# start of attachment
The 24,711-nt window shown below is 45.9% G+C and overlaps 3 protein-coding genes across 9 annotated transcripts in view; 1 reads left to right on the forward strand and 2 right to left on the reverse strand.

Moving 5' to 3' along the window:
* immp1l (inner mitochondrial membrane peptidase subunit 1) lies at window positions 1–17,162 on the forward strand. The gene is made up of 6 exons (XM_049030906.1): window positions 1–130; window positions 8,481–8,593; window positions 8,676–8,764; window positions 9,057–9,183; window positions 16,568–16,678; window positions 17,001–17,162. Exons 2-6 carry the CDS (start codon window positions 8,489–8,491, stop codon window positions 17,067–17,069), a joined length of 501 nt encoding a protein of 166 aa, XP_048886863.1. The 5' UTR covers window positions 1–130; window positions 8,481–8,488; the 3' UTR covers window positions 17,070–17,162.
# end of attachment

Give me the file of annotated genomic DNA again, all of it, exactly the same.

The 24,711-nt window shown below is 45.9% G+C and overlaps 3 protein-coding genes across 9 annotated transcripts in view; 1 reads left to right on the forward strand and 2 right to left on the reverse strand.

Moving 5' to 3' along the window:
* immp1l (inner mitochondrial membrane peptidase subunit 1) lies at window positions 1–17,162 on the forward strand. The gene is made up of 6 exons (XM_049030906.1): window positions 1–130; window positions 8,481–8,593; window positions 8,676–8,764; window positions 9,057–9,183; window positions 16,568–16,678; window positions 17,001–17,162. Exons 2-6 carry the CDS (start codon window positions 8,489–8,491, stop codon window positions 17,067–17,069), a joined length of 501 nt encoding a protein of 166 aa, XP_048886863.1. The 5' UTR covers window positions 1–130; window positions 8,481–8,488; the 3' UTR covers window positions 17,070–17,162.